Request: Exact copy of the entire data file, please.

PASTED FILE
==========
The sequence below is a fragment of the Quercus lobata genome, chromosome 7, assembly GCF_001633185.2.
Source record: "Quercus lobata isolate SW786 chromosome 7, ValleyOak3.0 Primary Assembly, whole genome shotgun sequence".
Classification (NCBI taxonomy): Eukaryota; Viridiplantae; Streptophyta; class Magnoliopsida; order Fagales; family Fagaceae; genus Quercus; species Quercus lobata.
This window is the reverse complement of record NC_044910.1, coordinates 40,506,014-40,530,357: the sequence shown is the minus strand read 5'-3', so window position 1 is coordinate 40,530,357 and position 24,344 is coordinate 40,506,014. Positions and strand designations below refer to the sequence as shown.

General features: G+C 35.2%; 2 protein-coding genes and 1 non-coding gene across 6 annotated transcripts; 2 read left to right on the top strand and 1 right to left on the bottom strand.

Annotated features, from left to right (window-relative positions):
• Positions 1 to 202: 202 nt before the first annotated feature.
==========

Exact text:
The sequence below is a fragment of the Quercus lobata genome, chromosome 7, assembly GCF_001633185.2.
Source record: "Quercus lobata isolate SW786 chromosome 7, ValleyOak3.0 Primary Assembly, whole genome shotgun sequence".
Classification (NCBI taxonomy): Eukaryota; Viridiplantae; Streptophyta; class Magnoliopsida; order Fagales; family Fagaceae; genus Quercus; species Quercus lobata.
This window is the reverse complement of record NC_044910.1, coordinates 40,506,014-40,530,357: the sequence shown is the minus strand read 5'-3', so window position 1 is coordinate 40,530,357 and position 24,344 is coordinate 40,506,014. Positions and strand designations below refer to the sequence as shown.

General features: G+C 35.2%; 2 protein-coding genes and 1 non-coding gene across 6 annotated transcripts; 2 read left to right on the top strand and 1 right to left on the bottom strand.

Annotated features, from left to right (window-relative positions):
• Positions 1 to 202: 202 nt before the first annotated feature.